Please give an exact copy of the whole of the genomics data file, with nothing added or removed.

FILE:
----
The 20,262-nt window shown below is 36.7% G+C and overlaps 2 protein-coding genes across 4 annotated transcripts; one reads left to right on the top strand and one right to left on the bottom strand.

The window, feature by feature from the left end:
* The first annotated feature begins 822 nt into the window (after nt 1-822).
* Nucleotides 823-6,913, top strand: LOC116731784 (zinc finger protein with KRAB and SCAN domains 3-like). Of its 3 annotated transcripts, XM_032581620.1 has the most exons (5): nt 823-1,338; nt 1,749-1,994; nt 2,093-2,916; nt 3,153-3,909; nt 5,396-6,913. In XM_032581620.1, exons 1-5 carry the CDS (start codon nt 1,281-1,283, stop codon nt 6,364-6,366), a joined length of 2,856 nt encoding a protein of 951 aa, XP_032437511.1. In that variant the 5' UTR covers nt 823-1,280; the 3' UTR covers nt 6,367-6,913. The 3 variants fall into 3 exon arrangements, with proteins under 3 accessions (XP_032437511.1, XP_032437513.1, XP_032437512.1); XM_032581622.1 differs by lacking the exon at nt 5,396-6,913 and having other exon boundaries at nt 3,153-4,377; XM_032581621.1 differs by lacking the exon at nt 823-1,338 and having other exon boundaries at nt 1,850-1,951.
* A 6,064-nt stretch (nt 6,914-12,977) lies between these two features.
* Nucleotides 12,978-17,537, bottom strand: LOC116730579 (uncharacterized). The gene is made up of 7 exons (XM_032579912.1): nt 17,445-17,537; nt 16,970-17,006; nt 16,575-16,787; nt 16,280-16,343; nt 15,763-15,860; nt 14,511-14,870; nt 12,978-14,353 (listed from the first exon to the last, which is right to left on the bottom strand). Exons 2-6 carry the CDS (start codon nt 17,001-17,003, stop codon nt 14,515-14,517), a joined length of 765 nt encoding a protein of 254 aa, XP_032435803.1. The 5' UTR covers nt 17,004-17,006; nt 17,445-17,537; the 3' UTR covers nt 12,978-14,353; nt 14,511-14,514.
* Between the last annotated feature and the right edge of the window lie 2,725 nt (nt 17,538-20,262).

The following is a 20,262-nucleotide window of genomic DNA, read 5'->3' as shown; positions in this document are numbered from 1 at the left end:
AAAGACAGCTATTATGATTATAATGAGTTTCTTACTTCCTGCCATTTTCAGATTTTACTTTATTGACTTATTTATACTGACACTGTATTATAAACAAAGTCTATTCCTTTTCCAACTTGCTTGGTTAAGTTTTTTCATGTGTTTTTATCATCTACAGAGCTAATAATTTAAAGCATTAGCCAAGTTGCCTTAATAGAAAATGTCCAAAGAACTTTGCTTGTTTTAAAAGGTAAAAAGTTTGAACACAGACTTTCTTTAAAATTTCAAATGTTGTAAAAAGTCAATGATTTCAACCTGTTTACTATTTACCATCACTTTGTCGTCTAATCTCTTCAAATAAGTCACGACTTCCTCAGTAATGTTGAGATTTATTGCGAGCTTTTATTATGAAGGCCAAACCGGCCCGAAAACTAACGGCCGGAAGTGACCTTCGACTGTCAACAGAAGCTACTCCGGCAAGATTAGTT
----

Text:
The 20,262-nt window shown below is 36.7% G+C and overlaps 2 protein-coding genes across 4 annotated transcripts; one reads left to right on the top strand and one right to left on the bottom strand.

The window, feature by feature from the left end:
* The first annotated feature begins 822 nt into the window (after nt 1-822).
* Nucleotides 823-6,913, top strand: LOC116731784 (zinc finger protein with KRAB and SCAN domains 3-like). Of its 3 annotated transcripts, XM_032581620.1 has the most exons (5): nt 823-1,338; nt 1,749-1,994; nt 2,093-2,916; nt 3,153-3,909; nt 5,396-6,913. In XM_032581620.1, exons 1-5 carry the CDS (start codon nt 1,281-1,283, stop codon nt 6,364-6,366), a joined length of 2,856 nt encoding a protein of 951 aa, XP_032437511.1. In that variant the 5' UTR covers nt 823-1,280; the 3' UTR covers nt 6,367-6,913. The 3 variants fall into 3 exon arrangements, with proteins under 3 accessions (XP_032437511.1, XP_032437513.1, XP_032437512.1); XM_032581622.1 differs by lacking the exon at nt 5,396-6,913 and having other exon boundaries at nt 3,153-4,377; XM_032581621.1 differs by lacking the exon at nt 823-1,338 and having other exon boundaries at nt 1,850-1,951.
* A 6,064-nt stretch (nt 6,914-12,977) lies between these two features.
* Nucleotides 12,978-17,537, bottom strand: LOC116730579 (uncharacterized). The gene is made up of 7 exons (XM_032579912.1): nt 17,445-17,537; nt 16,970-17,006; nt 16,575-16,787; nt 16,280-16,343; nt 15,763-15,860; nt 14,511-14,870; nt 12,978-14,353 (listed from the first exon to the last, which is right to left on the bottom strand). Exons 2-6 carry the CDS (start codon nt 17,001-17,003, stop codon nt 14,515-14,517), a joined length of 765 nt encoding a protein of 254 aa, XP_032435803.1. The 5' UTR covers nt 17,004-17,006; nt 17,445-17,537; the 3' UTR covers nt 12,978-14,353; nt 14,511-14,514.
* Between the last annotated feature and the right edge of the window lie 2,725 nt (nt 17,538-20,262).

The following is a 20,262-nucleotide window of genomic DNA, read 5'->3' as shown; positions in this document are numbered from 1 at the left end:
AAAGACAGCTATTATGATTATAATGAGTTTCTTACTTCCTGCCATTTTCAGATTTTACTTTATTGACTTATTTATACTGACACTGTATTATAAACAAAGTCTATTCCTTTTCCAACTTGCTTGGTTAAGTTTTTTCATGTGTTTTTATCATCTACAGAGCTAATAATTTAAAGCATTAGCCAAGTTGCCTTAATAGAAAATGTCCAAAGAACTTTGCTTGTTTTAAAAGGTAAAAAGTTTGAACACAGACTTTCTTTAAAATTTCAAATGTTGTAAAAAGTCAATGATTTCAACCTGTTTACTATTTACCATCACTTTGTCGTCTAATCTCTTCAAATAAGTCACGACTTCCTCAGTAATGTTGAGATTTATTGCGAGCTTTTATTATGAAGGCCAAACCGGCCCGAAAACTAACGGCCGGAAGTGACCTTCGACTGTCAACAGAAGCTACTCCGGCAAGATTAGTT